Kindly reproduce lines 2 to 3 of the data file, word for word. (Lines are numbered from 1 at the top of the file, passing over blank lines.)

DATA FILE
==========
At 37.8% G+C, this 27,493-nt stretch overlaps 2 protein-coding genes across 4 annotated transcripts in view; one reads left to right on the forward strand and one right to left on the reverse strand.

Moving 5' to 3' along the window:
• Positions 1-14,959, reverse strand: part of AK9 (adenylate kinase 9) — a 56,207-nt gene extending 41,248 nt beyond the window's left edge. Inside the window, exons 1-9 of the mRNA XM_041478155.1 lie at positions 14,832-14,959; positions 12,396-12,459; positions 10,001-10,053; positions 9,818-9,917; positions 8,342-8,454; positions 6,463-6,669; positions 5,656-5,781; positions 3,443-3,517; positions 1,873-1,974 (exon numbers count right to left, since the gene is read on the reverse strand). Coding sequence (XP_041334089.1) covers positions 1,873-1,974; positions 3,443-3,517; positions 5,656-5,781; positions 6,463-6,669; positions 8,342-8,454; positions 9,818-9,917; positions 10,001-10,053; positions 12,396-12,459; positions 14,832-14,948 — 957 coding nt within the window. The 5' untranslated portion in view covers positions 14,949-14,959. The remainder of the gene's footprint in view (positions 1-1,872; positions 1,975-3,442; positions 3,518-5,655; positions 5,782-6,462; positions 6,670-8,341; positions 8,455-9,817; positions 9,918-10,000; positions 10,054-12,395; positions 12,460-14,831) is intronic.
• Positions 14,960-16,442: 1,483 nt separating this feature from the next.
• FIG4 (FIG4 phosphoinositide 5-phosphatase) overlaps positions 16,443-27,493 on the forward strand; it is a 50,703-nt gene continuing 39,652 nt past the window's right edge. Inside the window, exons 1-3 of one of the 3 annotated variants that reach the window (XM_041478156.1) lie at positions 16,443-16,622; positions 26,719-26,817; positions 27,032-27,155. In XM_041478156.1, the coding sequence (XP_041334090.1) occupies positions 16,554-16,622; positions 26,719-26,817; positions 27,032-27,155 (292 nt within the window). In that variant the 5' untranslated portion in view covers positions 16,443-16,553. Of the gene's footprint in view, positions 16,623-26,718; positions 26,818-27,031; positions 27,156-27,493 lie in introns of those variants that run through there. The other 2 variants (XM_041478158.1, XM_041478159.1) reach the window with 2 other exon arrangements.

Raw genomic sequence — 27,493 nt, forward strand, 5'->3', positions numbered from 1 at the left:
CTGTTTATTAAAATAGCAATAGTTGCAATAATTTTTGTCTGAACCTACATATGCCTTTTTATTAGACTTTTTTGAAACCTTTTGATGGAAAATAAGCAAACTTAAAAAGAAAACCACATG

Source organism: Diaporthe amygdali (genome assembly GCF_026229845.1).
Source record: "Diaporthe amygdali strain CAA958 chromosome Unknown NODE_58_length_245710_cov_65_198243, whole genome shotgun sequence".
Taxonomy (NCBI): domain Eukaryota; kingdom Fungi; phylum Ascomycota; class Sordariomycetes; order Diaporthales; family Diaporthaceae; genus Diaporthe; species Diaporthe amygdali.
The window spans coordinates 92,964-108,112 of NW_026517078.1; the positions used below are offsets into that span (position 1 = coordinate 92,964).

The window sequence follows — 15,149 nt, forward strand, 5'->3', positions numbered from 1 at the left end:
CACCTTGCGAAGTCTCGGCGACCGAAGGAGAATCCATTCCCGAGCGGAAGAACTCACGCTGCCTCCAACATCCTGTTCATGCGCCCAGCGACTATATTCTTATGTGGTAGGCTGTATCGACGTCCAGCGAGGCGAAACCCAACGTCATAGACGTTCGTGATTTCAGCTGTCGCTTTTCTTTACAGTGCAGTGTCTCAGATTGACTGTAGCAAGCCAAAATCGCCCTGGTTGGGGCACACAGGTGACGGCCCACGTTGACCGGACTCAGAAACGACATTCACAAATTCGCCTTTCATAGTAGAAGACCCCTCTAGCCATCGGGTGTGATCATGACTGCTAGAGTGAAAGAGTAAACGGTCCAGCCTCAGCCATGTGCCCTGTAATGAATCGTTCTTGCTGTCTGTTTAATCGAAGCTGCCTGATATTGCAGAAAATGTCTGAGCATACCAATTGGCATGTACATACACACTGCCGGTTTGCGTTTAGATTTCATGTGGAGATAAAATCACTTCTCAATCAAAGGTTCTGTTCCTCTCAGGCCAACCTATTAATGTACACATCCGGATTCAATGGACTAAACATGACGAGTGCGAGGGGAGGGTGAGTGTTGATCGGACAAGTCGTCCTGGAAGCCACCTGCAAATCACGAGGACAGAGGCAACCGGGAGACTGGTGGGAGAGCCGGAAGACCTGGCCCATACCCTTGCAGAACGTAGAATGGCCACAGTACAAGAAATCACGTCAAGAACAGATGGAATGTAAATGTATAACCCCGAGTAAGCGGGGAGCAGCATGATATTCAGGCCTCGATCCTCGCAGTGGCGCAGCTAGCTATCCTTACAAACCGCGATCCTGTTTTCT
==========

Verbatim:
Moving 5' to 3' along the window:
• Positions 1-14,959, reverse strand: part of AK9 (adenylate kinase 9) — a 56,207-nt gene extending 41,248 nt beyond the window's left edge. Inside the window, exons 1-9 of the mRNA XM_041478155.1 lie at positions 14,832-14,959; positions 12,396-12,459; positions 10,001-10,053; positions 9,818-9,917; positions 8,342-8,454; positions 6,463-6,669; positions 5,656-5,781; positions 3,443-3,517; positions 1,873-1,974 (exon numbers count right to left, since the gene is read on the reverse strand). Coding sequence (XP_041334089.1) covers positions 1,873-1,974; positions 3,443-3,517; positions 5,656-5,781; positions 6,463-6,669; positions 8,342-8,454; positions 9,818-9,917; positions 10,001-10,053; positions 12,396-12,459; positions 14,832-14,948 — 957 coding nt within the window. The 5' untranslated portion in view covers positions 14,949-14,959. The remainder of the gene's footprint in view (positions 1-1,872; positions 1,975-3,442; positions 3,518-5,655; positions 5,782-6,462; positions 6,670-8,341; positions 8,455-9,817; positions 9,918-10,000; positions 10,054-12,395; positions 12,460-14,831) is intronic.